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Can someone please explain to me how space-time works? Is space-time a

  1. Jul 28, 2012 #1
    Can someone please explain to me how space-time works? Is space-time a graph? If so how does it actually work? I just don't understand the idea of how it works. Is time treated as a constant so time is the same? Because if time wasn't the same I don't quite understand how you can relate space and time.

    Thank you
     
  2. jcsd
  3. Jul 28, 2012 #2
    The graph idea is the best way to understand it. Consider a universe that only has one dimension of space, a line. We need to use lower dimensional analogies, since no one has invented any four dimensional paper that I know of. Now, draw a whole series of horizontal lines, each above the other. These represent the 1D universe at different times. So, we have a two-dimensional spacetime (or 1+1 dimensional, if you prefer.). Now, draw a dot at the center representing some observer. This graph represents his unique frame of reference - it encodes the velocity of observers relative to him, the distance in between objects, the time in between two events, what events are simultaneous, etc. Since an observer is always at rest in his FoR, we draw an arrow from this observer going straight up. He is moving through only time, not space.

    Now, consider an observer moving with a constant velocity relative to him. Since his position is changing at a constant rate through time, his path is a diagonal line. Another observer who is accelerating would have a curved line through spacetime. Now, we can convert to the FoR of that observer who was moving at a constant velocity. Now the observer who was at rest before is now in motion. And since this is the FoR of the constant velocity observer, he is of course at rest. This is a Galilean transformation.

    Next, let's go back to the first FoR. Imagine that two rays of light are emitted from the origin. Let's scale the units so that light makes a 45 degree angle through each box made by the intersection of the time and space axes. Since light is a constant speed for all observers, it must always trace out this same 45 degree angle, even when we change reference frames. Let's do this.

    If we change to the second observer, we're going to need to change his coordinates, so that the light rays trace out the 45 degree angles. If you actually take the time to draw this, you'll see it - you need rotate his spacetime, so that the boxes are now rhombuses. Now, light remains the same speed. But at a price - consider two events that are simultaneous in the original FoR. That is, they're on the same line. Transfer this over to the new, rotated spacetime. Now, we see, because the lines are rotated, that the events are not simultaneous - this is the relativity of simultaneity - observers moving relative to each other disagree on what events occur at the same time. We can see another effect, too. Two events separated by a unit of time in the original FoR separated by less in the rotated the spacetime. This is time dilation, in which observers moving relative to each measure different amounts of time in between events.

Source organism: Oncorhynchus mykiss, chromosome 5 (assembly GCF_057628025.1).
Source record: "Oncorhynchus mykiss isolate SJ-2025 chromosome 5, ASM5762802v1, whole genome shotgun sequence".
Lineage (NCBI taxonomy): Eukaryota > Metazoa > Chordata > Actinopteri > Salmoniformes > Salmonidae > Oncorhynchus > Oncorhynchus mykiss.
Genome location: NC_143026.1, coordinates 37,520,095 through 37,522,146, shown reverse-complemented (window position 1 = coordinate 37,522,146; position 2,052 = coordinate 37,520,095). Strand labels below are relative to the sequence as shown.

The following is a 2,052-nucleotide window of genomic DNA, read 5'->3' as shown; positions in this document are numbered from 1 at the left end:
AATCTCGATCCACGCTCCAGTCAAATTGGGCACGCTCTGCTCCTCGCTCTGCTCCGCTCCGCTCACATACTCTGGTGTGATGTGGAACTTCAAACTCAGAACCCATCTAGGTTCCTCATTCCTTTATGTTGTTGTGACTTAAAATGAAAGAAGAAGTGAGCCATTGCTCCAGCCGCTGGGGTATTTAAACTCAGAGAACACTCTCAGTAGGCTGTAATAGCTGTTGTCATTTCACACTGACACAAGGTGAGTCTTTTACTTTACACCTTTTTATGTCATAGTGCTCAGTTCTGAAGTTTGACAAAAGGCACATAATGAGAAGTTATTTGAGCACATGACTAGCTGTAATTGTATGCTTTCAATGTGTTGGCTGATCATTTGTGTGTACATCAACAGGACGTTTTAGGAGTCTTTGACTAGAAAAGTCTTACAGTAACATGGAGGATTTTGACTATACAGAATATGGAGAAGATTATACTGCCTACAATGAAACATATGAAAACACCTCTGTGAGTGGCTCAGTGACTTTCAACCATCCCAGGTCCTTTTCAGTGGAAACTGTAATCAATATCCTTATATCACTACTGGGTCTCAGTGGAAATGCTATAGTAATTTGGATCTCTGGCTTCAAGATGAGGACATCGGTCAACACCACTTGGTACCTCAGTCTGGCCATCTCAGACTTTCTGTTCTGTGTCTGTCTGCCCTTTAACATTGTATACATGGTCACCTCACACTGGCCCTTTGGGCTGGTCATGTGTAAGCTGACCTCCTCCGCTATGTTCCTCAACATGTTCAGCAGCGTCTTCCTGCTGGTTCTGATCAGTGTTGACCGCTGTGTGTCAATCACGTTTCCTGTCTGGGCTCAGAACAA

Since time and space can be rotated into each other in this manner, we have to recognize they are two of the same entity - spacetime. Next, we can see that even though observers disagree on length and time separately, they agree in the total distance through spacetime, the invariant interval.
     
  4. Jul 28, 2012 #3
    Re: Space-time

    So time is Y axis and space is x axis? I am not quite sure how you would want me to draw it but is there a gif or simulation that might help me learn it.

    "Next, let's go back to the first FoR. Imagine that two rays of light are emitted from the origin. Let's scale the units so that light makes a 45 degree angle through each box made by the intersection of the time and space axes. Since light is a constant speed for all observers, it must always trace out this same 45 degree angle, even when we change reference frames. Let's do this.

    If we change to the second observer, we're going to need to change his coordinates, so that the light rays trace out the 45 degree angles. If you actually take the time to draw this, you'll see it - you need rotate his spacetime, so that the boxes are now rhombuses. Now, light remains the same speed. But at a price - consider two events that are simultaneous in the original FoR. That is, they're on the same line. Transfer this over to the new, rotated spacetime. Now, we see, because the lines are rotated, that the events are not simultaneous - this is the relativity of simultaneity - observers moving relative to each other disagree on what events occur at the same time. We can see another effect, too. Two events separated by a unit of time in the original FoR separated by less in the rotated the spacetime. This is time dilation, in which observers moving relative to each measure different amounts of time in between events.

    Since time and space can be rotated into each other in this manner, we have to recognize they are two of the same entity - spacetime. Next, we can see that even though observers disagree on length and time separately, they agree in the total distance through spacetime, the invariant interval."


    This was the part I didn't quite understand
     
  5. Jul 28, 2012 #4
    Yes, correct.

    Read Wikipedia's article, it should help:

    http://en.wikipedia.org/wiki/Minkowski_diagram
     
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